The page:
Do dogs smile?
Oddly enough, the topic of smiling is a controversial one when it comes to dogs.
Some experts argue that dogs do in fact smile, some argue that they don’t.
I firmly believe that they do, but with one caveat – not everything that looks like a smile in dogs actually is a smile.
Dogs have a number of facial expressions that resemble a grin, but they can mean very different things.
A frightened dog will often show its teeth as a submissive gesture, while a dominant dog may show almost the same expression as a sign of aggression.
There are subtle differences – a dog with a submissive grin will likely have their lips pulled down and back, while an aggressive dog’s lips will likely be curled up over their teeth –
but every dog is different, and these may not be clear-cut.
So how do you tell the difference?
Well, if the dog isn’t your dog and the owner is around, you could ask – they likely know their dog better than anyone – but there may be situations where you don’t have anyone to ask.
If you’re being approached by a stray dog, or trying to help catch one, you may need to figure it out on your own – and in a hurry.
How to tell if a dog is smiling or feeling aggressive
The key to figuring all of this out is body language.
A submissive grin in a dog is often accompanied by lip-licking and avoiding eye contact.
- The dog may pee suddenly, or roll over and expose their belly.
- Their tail will likely be held against their body and wagging fast, and their ears will be flat against their head and pointed back.
- If a submissive dog is making any sound, it will likely be a whimpering or whining – high-pitched and a little frantic.
- This dog is trying to convey that it is no threat, and will often relax at least partially with gentle attention and soft speech.
An aggressive dog, on the other hand, will likely stare you down.
- Their tail will be high and stiff, ears tilted forward, and hackles raised.
- They are likely to charge, possibly without provocation, and any noise they make will be snarling or growling.
- This is a warning to back off, and it goes without saying that it probably isn’t a great idea to approach a dog in this state.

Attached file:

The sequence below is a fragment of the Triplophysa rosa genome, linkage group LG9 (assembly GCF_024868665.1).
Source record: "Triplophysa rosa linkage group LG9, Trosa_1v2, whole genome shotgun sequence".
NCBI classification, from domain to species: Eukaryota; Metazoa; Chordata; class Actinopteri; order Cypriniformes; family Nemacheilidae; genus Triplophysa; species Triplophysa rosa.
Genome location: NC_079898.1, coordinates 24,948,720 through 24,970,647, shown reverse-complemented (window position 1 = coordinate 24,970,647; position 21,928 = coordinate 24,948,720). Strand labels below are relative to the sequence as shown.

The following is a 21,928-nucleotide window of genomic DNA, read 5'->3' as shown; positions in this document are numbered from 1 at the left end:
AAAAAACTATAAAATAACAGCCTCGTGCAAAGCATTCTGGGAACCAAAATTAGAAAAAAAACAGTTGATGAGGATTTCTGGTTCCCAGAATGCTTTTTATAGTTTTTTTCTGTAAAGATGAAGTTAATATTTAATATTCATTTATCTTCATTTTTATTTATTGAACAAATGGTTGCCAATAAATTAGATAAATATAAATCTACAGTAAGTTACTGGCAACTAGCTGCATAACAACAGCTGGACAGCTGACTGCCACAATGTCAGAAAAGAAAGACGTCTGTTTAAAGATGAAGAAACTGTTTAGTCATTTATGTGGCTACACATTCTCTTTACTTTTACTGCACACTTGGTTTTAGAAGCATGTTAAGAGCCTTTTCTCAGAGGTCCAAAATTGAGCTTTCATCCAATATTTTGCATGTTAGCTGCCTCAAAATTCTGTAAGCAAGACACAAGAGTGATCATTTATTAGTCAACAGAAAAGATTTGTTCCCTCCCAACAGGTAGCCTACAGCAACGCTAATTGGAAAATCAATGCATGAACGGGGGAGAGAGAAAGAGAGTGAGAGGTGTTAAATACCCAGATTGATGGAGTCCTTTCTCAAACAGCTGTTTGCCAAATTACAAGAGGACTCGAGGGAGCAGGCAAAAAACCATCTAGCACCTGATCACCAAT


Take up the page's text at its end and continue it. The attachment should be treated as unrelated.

Of course, sometimes a smile is a smile – even in dogs.
- A dog with a wide open mouth, tongue hanging out, ears relaxed and to the sides, and with partially closed eyes is probably actually doing just that – smiling.
- Some dogs even raise the corners of their mouths, resembling very closely a human smile.
Anthropologists and animal behaviourists have put out the suggestion that this is because, after thousands of years of domestication and companionship, they have learned that this is how we show happiness, and so they display it back to us.
They likely wouldn’t use this to communicate happiness to other dogs, as they are more in-tune with reading each other’s natural behaviour.
It’s been hypothesized that dogs understand us at about the level of a 2-3 year-old child, so it would make sense that they have learned to smile – after all, toddlers have the smiling thing down and sometimes use it to get what they want.
Not that your dog would ever try to manipulate you… right?
Even more interesting to me is the idea that dogs may have a sense of humour, or even laugh.
I’ve seen my dog chase a cat down the hall and under the bed, then turn back to me with her eyes crinkled at the corners, panting, tongue lolling out of her mouth – looking for all the world like she’s enjoying her little joke on the kitty.
Along the same vein, I have had to bite my lip when she has been misbehaving in obedience class, because laughter seems to egg her on – just like the class clown. Even the teacher claps her hand to her mouth, trying to hide her laughter while admitting that the laughing is probably making it worse – and it does.
Read This: These Dogs Hanging Out Car Windows Will Put a Smile on Your Face
While I agree that sometimes we may ascribe human traits too much to our pets – I am extremely guilty of this myself – I don’t believe that we’re always wrong in doing so.
We have had a relationship with these creatures for thousands of years, we’re bound to have rubbed off on them somewhat. I just wish they would rub off on us a little more – we could learn a lot.
So, do dogs smile? We say yes, but again, not every “smile” is actually a sign of happiness!